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The following is a response from Bill Good, NRCA CEO to a guest column in the Buffalo Law Journal, written by Richard Williamson, secretary-treasurer of Local 3, Bricklayers and Allied Craft Workers on NRCA’s stance on OSHA’s rule regulating worker exposure to crystalline silica.

On Oct. 12, Richard Williamson, secretary-treasurer of Local 3, Bricklayers and Allied Craft Workers, took rather strong exception to my guest column, “Here We Go Again:  OSHA and the New Silica Rule,” which appeared in the Buffalo Law Journal Sept. 8.  Unfortunately, Williamson missed my point, which was how the new rule, through unintended consequences, will adversely affect worker health and safety.

When OSHA issues new rules, like the silica rule, that are complicated, expensive, unworkable and difficult to enforce, two things happen:

  • New safety hazards emerge that are worse than the risks the rule is trying to address. In the case of the silica rule, as it applies to roofers, tripping, slipping and falling risks greatly increase.
  • The underground economy expands, as unprofessional contractors simply choose to ignore the rule just as they ignore other OSHA rules. It expands because the cost differential increases with contractors who make a good faith effort to comply with the rule. And as the underground economy expands, more workers are put at risk for all of the other hazards to which they are exposed.

Williamson’s suggestion that I am not concerned with worker safety is a default argument made any time someone objects to new OSHA regulations.  As Williamson notes in his column, NRCA, my employer, did object to OSHA’s most recent fall-protection regulations. However, NRCA objected not because it is opposed to preventing falls, but rather because it believes the roofing industry knows how to prevent falls better than OSHA does. And as a matter of fact, since OSHA’s new fall-protection rules were imposed, falls in roofing have increased.

In addition, Williamson takes exception to my assertion that the new silica rule is “complicated and expensive.” The rule is more than 1,700 pages long; complying with it involves either following OSHA’s “Table 1” requirements or proceeding into a laundry list of other compliance measures. For any contractor—but especially for a small contractor already trying to address fall protection, lead abatement, asbestos, confined space and a host of other rules—that is complicated.

NRCA knows the cost to conduct initial air monitoring for a typical roofing crew can cost between $3,000 and $5,000. This does not include the necessary training, medical surveillance and record keeping requirements that come with the new rule. Williamson might be surprised by the much larger price tag the next time he needs to have the roof on his home replaced.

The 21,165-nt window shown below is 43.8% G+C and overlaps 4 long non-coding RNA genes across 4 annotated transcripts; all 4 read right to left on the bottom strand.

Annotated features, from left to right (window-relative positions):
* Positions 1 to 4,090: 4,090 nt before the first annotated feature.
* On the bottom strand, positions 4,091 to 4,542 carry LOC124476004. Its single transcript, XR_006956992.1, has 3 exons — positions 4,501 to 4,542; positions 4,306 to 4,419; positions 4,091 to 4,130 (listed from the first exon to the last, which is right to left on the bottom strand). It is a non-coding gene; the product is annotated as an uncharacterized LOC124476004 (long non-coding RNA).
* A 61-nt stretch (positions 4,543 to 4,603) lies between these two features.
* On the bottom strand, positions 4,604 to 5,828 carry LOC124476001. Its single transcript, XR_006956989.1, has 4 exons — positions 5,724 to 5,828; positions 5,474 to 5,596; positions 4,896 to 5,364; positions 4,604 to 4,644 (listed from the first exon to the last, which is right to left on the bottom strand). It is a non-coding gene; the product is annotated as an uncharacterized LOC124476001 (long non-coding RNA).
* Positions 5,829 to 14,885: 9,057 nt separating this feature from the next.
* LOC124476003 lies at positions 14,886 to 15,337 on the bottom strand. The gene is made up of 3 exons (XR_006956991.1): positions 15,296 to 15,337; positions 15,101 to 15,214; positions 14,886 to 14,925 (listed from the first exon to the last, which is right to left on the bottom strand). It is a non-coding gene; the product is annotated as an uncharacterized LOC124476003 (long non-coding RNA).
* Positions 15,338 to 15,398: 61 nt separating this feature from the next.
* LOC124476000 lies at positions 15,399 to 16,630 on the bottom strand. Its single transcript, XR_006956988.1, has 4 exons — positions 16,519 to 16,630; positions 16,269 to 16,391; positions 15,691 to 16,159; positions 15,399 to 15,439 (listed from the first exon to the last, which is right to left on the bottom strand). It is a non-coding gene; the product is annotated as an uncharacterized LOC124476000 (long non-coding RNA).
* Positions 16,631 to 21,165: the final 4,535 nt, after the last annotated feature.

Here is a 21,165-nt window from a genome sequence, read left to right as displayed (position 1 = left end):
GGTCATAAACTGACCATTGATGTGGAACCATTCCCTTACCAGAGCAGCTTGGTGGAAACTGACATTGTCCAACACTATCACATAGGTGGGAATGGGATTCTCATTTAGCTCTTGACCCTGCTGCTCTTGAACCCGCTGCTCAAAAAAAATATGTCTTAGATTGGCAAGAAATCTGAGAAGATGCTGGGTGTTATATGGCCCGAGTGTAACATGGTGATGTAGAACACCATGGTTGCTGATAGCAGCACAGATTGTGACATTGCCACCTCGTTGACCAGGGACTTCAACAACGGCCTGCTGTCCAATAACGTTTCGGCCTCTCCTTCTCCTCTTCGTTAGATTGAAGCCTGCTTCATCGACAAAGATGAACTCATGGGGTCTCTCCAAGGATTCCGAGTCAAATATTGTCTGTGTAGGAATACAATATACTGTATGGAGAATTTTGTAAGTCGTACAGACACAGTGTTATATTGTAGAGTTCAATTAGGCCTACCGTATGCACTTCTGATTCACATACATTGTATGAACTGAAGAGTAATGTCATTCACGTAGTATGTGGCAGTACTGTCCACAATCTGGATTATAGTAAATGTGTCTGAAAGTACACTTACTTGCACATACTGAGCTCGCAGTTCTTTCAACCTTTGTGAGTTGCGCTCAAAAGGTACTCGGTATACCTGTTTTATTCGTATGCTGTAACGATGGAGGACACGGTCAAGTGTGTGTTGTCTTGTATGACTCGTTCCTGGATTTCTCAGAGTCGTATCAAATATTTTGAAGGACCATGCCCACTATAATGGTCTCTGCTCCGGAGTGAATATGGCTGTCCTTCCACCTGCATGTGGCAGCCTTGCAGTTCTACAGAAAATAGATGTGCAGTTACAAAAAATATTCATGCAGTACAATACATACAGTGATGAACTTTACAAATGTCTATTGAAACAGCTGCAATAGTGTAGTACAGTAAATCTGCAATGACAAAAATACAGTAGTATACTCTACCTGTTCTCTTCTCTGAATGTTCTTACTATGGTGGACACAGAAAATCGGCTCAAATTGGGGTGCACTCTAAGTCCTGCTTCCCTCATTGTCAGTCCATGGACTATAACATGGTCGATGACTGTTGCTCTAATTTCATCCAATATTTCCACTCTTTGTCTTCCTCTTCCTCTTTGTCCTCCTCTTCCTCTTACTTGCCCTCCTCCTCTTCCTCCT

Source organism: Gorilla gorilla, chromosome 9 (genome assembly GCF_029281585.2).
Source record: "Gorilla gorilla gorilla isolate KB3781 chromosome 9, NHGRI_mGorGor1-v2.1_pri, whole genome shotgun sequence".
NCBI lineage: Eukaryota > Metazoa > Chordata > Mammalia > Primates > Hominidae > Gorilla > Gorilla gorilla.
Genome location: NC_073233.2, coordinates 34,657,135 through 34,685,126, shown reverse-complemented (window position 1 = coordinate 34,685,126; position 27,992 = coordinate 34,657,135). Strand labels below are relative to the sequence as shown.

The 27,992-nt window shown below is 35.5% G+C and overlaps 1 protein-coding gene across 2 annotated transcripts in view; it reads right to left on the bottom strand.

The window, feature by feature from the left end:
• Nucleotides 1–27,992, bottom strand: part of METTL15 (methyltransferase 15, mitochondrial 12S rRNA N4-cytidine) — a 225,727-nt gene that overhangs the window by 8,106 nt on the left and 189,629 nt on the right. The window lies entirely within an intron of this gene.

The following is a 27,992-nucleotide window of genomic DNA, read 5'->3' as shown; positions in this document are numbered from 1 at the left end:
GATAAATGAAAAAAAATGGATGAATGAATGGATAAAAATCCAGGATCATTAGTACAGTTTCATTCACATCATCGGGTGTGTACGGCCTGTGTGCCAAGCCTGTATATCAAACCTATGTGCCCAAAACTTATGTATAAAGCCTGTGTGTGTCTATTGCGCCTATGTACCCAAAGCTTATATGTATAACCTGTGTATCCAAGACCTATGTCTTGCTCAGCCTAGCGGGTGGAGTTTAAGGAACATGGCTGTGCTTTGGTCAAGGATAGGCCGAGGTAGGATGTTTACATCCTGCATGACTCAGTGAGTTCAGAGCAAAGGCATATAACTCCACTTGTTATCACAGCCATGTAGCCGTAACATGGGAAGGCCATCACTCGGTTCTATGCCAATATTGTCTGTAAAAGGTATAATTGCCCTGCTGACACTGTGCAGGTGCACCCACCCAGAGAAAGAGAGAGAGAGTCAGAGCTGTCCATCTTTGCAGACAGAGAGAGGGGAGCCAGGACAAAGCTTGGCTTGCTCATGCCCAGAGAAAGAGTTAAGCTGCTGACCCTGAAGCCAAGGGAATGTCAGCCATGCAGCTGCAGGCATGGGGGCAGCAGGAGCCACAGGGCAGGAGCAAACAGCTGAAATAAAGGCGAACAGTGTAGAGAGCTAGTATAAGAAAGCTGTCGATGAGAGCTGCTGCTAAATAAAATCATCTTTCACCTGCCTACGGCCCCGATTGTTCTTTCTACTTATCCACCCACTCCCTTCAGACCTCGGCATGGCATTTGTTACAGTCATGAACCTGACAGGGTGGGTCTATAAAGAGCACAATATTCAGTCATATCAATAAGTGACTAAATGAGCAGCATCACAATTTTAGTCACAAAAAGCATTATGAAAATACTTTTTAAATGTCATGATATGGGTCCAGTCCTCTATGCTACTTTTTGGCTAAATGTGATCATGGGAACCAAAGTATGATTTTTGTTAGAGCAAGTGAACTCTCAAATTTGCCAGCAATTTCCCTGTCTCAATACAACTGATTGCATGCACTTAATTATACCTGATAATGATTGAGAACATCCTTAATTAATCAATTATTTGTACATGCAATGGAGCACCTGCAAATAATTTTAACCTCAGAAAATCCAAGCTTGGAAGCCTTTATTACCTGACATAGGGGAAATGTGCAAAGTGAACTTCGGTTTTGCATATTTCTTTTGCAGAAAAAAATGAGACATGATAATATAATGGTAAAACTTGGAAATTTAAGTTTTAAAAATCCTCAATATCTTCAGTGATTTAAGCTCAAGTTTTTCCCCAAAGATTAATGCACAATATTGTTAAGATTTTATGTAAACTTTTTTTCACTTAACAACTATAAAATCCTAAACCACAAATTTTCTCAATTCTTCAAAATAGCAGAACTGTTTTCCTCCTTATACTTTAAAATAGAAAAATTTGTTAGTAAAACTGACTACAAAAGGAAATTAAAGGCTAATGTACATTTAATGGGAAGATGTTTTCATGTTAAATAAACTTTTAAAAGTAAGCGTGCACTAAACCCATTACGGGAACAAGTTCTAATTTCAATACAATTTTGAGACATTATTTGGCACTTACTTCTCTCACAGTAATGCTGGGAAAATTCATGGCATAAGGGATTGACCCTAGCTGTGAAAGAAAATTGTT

Williamson also has done some research on my background. I did work on roofs before OSHA was established.  I never witnessed a serious accident or injury, but I did learn a lot about the importance of creating a culture of safety within a roofing company.  I have spent my entire career preaching about the importance of safety in the roofing industry, and I’d invite Williamson to take the time to see all the safety training programs NRCA has developed.

Although I agree with Williamson that we must work together to find the best solutions to prevent accidents, injuries and illnesses in our respective industries, we must also acknowledge OSHA doesn’t always know best and OSHA mandates often have unintended consequences.  The roofing industry is paying the price for some of those unintended consequences, and I’m deeply concerned we will once again pay the price for them by trying to comply with the new silica rule. The price we’ll pay is not the cost of compliance; it is an increase in accidents and injuries.

NRCA Advises Homeowners and Business Owners Effected by Hurricane Matthew to Use Caution When Repairing Their Roof Systems

hurricane (2)NRCA is advising homeowners and business owners in the effected by Hurricane Matthew to use extreme caution throughout the inspection and restoration process of their roof systems in the storm’s aftermath.

NRCA recommends inspection and repair of damaged roofs happen as quickly as possible. Most wind damage begins on the edges of roof systems. When roofing material loosens, the wind’s suction can raise the material and the wind’s pressure can further push the material. Once the roof system’s underside is exposed, not only can rain can get in, but it also gives the wind more to grab, resulting in a peeling effect. Subsequent winds continue to push roofing material up and over a little more each time until an entire corner of the deck or insulation become exposed.

Homeowners and business owners should not attempt a roof system inspection if it cannot be performed from the ground level nor should they attempt repairs on their own. Damage assessment of a roof system and subsequent repairs should be done by a professional roofing contractor.